The judgment specifically referenced the Montgomery case, noting the importance that the doctor should take reasonable care to ensure that the patient is aware of any material risks involved in any recommended treatment, and of any reasonable alternative or variant treatments. It went onto note that the test of materiality is that particular patient and whether they would be likely to attach significance to the risk.

What is a ‘material risk’ was considered to be a mixture of subjective and objective:

The judgment emphasised that the actual communication of risks and treatment options must be assessed in the light of the following:

  • The communication/ dialogue between doctor and patient must be ‘adequate’.
  • There must be ‘adequate time and space’ for there to have been a reasonable dialogue.
  • communication must be ‘de-jargonised’.
  • The doctor’s duty is not fulfilled by bombarding the patient with technical information.
  • The routine demand of a signature on a consent form does not by itself mean anything in terms of consent.

Here there were a number of issues with the information provided by the Defendant. He had referred to at least a 90% chance of ridding her of leg pain (the experts agreed the chances had been 85%). He had overstated her prospects of removing her back pain by suggesting that this was ‘not quite as likely to settle as her leg pain’ whereas it was properly considered to be more like 50/50. He had understated the prospects of surgery making matters worse, indicating the chances were ‘very small’, yet the experts agreed a risk of deterioration from surgery was of around 5%.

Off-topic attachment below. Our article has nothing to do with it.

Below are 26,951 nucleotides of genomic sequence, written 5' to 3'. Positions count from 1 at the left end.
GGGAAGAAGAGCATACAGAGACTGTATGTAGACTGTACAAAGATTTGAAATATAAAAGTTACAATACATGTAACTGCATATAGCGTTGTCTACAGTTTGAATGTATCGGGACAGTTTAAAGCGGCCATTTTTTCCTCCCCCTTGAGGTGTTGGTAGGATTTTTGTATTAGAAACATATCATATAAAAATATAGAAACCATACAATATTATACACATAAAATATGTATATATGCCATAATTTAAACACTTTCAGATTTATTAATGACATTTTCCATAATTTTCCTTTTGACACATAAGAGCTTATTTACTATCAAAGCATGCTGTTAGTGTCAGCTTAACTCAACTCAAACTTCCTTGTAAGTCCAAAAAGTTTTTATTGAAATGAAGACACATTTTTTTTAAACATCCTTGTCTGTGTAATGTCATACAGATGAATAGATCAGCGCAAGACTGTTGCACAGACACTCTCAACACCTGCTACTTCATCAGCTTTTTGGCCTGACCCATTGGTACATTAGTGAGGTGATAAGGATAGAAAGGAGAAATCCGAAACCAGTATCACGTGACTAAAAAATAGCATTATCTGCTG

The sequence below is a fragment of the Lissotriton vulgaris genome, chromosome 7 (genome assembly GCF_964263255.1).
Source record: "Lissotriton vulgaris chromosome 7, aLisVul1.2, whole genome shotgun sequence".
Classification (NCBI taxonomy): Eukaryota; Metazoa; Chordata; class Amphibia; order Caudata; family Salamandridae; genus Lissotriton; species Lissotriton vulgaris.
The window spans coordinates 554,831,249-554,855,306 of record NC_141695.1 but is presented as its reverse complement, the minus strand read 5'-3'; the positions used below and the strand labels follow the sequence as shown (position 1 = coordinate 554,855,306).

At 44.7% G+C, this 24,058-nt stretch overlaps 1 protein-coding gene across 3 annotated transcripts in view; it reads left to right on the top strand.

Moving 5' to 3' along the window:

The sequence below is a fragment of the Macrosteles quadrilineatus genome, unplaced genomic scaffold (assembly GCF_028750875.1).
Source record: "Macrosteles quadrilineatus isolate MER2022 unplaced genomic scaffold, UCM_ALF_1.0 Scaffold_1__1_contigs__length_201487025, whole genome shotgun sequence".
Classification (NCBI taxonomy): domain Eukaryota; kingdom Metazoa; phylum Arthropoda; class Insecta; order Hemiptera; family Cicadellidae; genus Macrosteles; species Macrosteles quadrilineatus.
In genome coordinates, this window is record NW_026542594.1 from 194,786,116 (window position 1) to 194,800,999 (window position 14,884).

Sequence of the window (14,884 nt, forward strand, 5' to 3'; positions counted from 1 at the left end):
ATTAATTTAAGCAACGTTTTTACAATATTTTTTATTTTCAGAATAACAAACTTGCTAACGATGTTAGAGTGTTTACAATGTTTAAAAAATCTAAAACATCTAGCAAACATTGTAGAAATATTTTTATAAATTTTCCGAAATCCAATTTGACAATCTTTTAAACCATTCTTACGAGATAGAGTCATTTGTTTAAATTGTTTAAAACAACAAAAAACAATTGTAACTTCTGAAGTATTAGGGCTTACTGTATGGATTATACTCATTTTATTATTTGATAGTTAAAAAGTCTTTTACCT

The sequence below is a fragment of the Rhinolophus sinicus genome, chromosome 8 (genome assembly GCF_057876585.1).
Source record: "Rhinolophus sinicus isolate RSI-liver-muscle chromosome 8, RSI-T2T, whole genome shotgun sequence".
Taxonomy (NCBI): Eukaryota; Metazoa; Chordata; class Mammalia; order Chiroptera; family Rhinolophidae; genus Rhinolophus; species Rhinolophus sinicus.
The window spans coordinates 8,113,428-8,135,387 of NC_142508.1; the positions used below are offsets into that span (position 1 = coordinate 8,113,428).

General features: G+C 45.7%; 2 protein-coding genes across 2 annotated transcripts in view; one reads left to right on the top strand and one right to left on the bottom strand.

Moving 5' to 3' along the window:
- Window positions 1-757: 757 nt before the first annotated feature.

The consent process had been that there had been a 4-5 minute telephone conversation – clearly this had not provided ‘adequate time and space’ to remedy any of the shortfalls in advice from the written letter. Furthermore a conversation between surgeon and patient immediately prior to surgery was too late to remedy any defects in the consent process.

The Judge concluded that had she been advised that there was only a 50/50 chance of improving her back pain and that there was a 5% chance of her condition worsening as a result of surgery or a complication, then she would either have declined surgery or postponed to consider further and/or take a second opinion. Her claim based on informed consent therefore succeeded with damages to be assessed.


This case was a clear application of Montgomery, detailing that the patient was entitled to choose whether or not to undergo the recommended procedure and that she could not make such a decision without detailed and accurate information as to the risks and benefits of what was proposed and also as to the risks/ benefits of simply doing nothing.

The Defendant had provided information, but had overstated the benefits of surgery and understated the risks, a perhaps not unusual approach to providing information to patients. However, the law is clear that more information needs to be given, and the process of understanding needs to be considered fully, giving particular reference to the “time and space” required to consider options.

Duce v Worcestershire Acute Hospitals NHS Trust [2018] EWCA Civ 1307